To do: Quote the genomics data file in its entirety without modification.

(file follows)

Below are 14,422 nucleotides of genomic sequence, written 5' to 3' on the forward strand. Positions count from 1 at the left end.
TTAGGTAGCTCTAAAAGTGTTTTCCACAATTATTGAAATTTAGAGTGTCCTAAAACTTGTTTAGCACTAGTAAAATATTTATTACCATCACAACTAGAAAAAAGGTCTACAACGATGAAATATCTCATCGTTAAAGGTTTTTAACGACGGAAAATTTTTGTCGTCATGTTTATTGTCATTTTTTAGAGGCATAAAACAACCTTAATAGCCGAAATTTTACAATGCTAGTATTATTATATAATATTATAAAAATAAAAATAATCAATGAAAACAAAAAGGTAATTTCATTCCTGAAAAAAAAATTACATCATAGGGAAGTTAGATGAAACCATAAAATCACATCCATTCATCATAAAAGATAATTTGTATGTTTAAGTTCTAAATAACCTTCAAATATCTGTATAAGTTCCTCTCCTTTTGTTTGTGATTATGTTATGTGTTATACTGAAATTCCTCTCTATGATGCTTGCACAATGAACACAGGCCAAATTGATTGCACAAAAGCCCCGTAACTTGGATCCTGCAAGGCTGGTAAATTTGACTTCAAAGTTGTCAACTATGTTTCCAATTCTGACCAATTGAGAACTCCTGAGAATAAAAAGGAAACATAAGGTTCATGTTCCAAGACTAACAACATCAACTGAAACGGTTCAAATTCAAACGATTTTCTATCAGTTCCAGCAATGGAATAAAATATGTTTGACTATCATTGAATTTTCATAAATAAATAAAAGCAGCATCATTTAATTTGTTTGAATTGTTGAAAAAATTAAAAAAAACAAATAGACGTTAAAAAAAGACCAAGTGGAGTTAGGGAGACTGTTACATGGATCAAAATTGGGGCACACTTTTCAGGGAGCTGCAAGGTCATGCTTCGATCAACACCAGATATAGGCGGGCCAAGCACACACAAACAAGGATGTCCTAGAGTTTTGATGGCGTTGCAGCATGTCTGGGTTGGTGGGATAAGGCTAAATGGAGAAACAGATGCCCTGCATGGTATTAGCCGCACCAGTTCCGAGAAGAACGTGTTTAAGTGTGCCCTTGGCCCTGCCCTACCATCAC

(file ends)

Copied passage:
Below are 14,422 nucleotides of genomic sequence, written 5' to 3' on the forward strand. Positions count from 1 at the left end.
TTAGGTAGCTCTAAAAGTGTTTTCCACAATTATTGAAATTTAGAGTGTCCTAAAACTTGTTTAGCACTAGTAAAATATTTATTACCATCACAACTAGAAAAAAGGTCTACAACGATGAAATATCTCATCGTTAAAGGTTTTTAACGACGGAAAATTTTTGTCGTCATGTTTATTGTCATTTTTTAGAGGCATAAAACAACCTTAATAGCCGAAATTTTACAATGCTAGTATTATTATATAATATTATAAAAATAAAAATAATCAATGAAAACAAAAAGGTAATTTCATTCCTGAAAAAAAAATTACATCATAGGGAAGTTAGATGAAACCATAAAATCACATCCATTCATCATAAAAGATAATTTGTATGTTTAAGTTCTAAATAACCTTCAAATATCTGTATAAGTTCCTCTCCTTTTGTTTGTGATTATGTTATGTGTTATACTGAAATTCCTCTCTATGATGCTTGCACAATGAACACAGGCCAAATTGATTGCACAAAAGCCCCGTAACTTGGATCCTGCAAGGCTGGTAAATTTGACTTCAAAGTTGTCAACTATGTTTCCAATTCTGACCAATTGAGAACTCCTGAGAATAAAAAGGAAACATAAGGTTCATGTTCCAAGACTAACAACATCAACTGAAACGGTTCAAATTCAAACGATTTTCTATCAGTTCCAGCAATGGAATAAAATATGTTTGACTATCATTGAATTTTCATAAATAAATAAAAGCAGCATCATTTAATTTGTTTGAATTGTTGAAAAAATTAAAAAAAACAAATAGACGTTAAAAAAAGACCAAGTGGAGTTAGGGAGACTGTTACATGGATCAAAATTGGGGCACACTTTTCAGGGAGCTGCAAGGTCATGCTTCGATCAACACCAGATATAGGCGGGCCAAGCACACACAAACAAGGATGTCCTAGAGTTTTGATGGCGTTGCAGCATGTCTGGGTTGGTGGGATAAGGCTAAATGGAGAAACAGATGCCCTGCATGGTATTAGCCGCACCAGTTCCGAGAAGAACGTGTTTAAGTGTGCCCTTGGCCCTGCCCTACCATCAC